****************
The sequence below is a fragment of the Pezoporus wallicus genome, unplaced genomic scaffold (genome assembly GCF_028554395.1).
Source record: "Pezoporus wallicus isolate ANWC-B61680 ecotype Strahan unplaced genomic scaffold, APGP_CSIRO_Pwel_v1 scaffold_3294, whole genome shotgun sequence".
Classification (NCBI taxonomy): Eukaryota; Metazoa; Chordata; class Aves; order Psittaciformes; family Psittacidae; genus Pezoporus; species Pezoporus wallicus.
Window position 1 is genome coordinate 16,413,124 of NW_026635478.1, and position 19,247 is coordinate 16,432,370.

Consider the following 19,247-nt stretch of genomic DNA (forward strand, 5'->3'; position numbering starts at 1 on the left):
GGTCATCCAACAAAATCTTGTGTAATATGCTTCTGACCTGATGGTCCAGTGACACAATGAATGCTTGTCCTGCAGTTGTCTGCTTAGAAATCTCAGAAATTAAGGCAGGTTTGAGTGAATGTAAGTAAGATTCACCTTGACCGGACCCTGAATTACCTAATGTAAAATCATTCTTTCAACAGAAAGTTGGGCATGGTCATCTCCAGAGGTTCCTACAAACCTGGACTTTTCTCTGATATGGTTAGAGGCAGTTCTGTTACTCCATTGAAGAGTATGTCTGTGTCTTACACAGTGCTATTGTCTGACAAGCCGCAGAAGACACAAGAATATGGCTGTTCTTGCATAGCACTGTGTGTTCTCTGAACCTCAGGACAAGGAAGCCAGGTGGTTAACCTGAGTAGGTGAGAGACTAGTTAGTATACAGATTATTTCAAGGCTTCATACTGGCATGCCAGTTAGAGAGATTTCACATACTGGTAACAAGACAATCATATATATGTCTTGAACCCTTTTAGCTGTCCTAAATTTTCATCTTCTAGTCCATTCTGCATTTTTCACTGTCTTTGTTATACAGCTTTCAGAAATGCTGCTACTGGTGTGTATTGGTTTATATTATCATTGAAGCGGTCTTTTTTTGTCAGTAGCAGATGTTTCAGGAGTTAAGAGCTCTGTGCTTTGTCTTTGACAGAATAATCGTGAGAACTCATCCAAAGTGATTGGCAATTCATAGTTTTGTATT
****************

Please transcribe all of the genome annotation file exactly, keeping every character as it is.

The sequence below is a fragment of the Pezoporus wallicus genome, unplaced genomic scaffold (genome assembly GCF_028554395.1).
Source record: "Pezoporus wallicus isolate ANWC-B61680 ecotype Strahan unplaced genomic scaffold, APGP_CSIRO_Pwel_v1 scaffold_3294, whole genome shotgun sequence".
Classification (NCBI taxonomy): Eukaryota; Metazoa; Chordata; class Aves; order Psittaciformes; family Psittacidae; genus Pezoporus; species Pezoporus wallicus.
Window position 1 is genome coordinate 16,413,124 of NW_026635478.1, and position 19,247 is coordinate 16,432,370.

Consider the following 19,247-nt stretch of genomic DNA (forward strand, 5'->3'; position numbering starts at 1 on the left):
GGTCATCCAACAAAATCTTGTGTAATATGCTTCTGACCTGATGGTCCAGTGACACAATGAATGCTTGTCCTGCAGTTGTCTGCTTAGAAATCTCAGAAATTAAGGCAGGTTTGAGTGAATGTAAGTAAGATTCACCTTGACCGGACCCTGAATTACCTAATGTAAAATCATTCTTTCAACAGAAAGTTGGGCATGGTCATCTCCAGAGGTTCCTACAAACCTGGACTTTTCTCTGATATGGTTAGAGGCAGTTCTGTTACTCCATTGAAGAGTATGTCTGTGTCTTACACAGTGCTATTGTCTGACAAGCCGCAGAAGACACAAGAATATGGCTGTTCTTGCATAGCACTGTGTGTTCTCTGAACCTCAGGACAAGGAAGCCAGGTGGTTAACCTGAGTAGGTGAGAGACTAGTTAGTATACAGATTATTTCAAGGCTTCATACTGGCATGCCAGTTAGAGAGATTTCACATACTGGTAACAAGACAATCATATATATGTCTTGAACCCTTTTAGCTGTCCTAAATTTTCATCTTCTAGTCCATTCTGCATTTTTCACTGTCTTTGTTATACAGCTTTCAGAAATGCTGCTACTGGTGTGTATTGGTTTATATTATCATTGAAGCGGTCTTTTTTTGTCAGTAGCAGATGTTTCAGGAGTTAAGAGCTCTGTGCTTTGTCTTTGACAGAATAATCGTGAGAACTCATCCAAAGTGATTGGCAATTCATAGTTTTGTATT